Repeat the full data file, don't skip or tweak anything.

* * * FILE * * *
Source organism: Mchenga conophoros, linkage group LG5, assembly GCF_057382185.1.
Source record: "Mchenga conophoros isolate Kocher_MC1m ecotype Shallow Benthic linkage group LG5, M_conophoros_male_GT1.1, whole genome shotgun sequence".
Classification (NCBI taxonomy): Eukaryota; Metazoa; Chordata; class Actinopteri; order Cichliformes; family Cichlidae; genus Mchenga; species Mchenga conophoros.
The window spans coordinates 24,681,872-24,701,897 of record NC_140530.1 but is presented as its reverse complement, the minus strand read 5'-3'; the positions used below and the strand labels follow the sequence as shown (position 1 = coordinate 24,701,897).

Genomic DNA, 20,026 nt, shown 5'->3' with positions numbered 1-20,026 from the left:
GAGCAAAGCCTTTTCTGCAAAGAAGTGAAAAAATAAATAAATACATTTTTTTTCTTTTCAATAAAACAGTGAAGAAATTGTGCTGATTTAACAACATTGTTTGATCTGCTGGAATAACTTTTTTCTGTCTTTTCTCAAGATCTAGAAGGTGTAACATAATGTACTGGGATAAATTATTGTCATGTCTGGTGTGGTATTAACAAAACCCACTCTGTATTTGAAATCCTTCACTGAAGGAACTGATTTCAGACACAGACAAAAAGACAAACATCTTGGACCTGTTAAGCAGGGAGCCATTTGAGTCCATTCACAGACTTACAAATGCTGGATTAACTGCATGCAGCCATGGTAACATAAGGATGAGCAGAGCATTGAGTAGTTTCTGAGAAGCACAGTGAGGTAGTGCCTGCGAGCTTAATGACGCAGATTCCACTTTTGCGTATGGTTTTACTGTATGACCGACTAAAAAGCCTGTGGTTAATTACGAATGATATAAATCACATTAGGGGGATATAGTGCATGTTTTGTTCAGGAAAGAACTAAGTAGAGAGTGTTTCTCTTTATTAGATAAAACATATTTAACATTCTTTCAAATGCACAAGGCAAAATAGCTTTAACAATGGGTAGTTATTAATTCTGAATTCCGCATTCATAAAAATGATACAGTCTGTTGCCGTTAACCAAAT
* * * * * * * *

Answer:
Source organism: Mchenga conophoros, linkage group LG5, assembly GCF_057382185.1.
Source record: "Mchenga conophoros isolate Kocher_MC1m ecotype Shallow Benthic linkage group LG5, M_conophoros_male_GT1.1, whole genome shotgun sequence".
Classification (NCBI taxonomy): Eukaryota; Metazoa; Chordata; class Actinopteri; order Cichliformes; family Cichlidae; genus Mchenga; species Mchenga conophoros.
The window spans coordinates 24,681,872-24,701,897 of record NC_140530.1 but is presented as its reverse complement, the minus strand read 5'-3'; the positions used below and the strand labels follow the sequence as shown (position 1 = coordinate 24,701,897).

Genomic DNA, 20,026 nt, shown 5'->3' with positions numbered 1-20,026 from the left:
GAGCAAAGCCTTTTCTGCAAAGAAGTGAAAAAATAAATAAATACATTTTTTTTCTTTTCAATAAAACAGTGAAGAAATTGTGCTGATTTAACAACATTGTTTGATCTGCTGGAATAACTTTTTTCTGTCTTTTCTCAAGATCTAGAAGGTGTAACATAATGTACTGGGATAAATTATTGTCATGTCTGGTGTGGTATTAACAAAACCCACTCTGTATTTGAAATCCTTCACTGAAGGAACTGATTTCAGACACAGACAAAAAGACAAACATCTTGGACCTGTTAAGCAGGGAGCCATTTGAGTCCATTCACAGACTTACAAATGCTGGATTAACTGCATGCAGCCATGGTAACATAAGGATGAGCAGAGCATTGAGTAGTTTCTGAGAAGCACAGTGAGGTAGTGCCTGCGAGCTTAATGACGCAGATTCCACTTTTGCGTATGGTTTTACTGTATGACCGACTAAAAAGCCTGTGGTTAATTACGAATGATATAAATCACATTAGGGGGATATAGTGCATGTTTTGTTCAGGAAAGAACTAAGTAGAGAGTGTTTCTCTTTATTAGATAAAACATATTTAACATTCTTTCAAATGCACAAGGCAAAATAGCTTTAACAATGGGTAGTTATTAATTCTGAATTCCGCATTCATAAAAATGATACAGTCTGTTGCCGTTAACCAAAT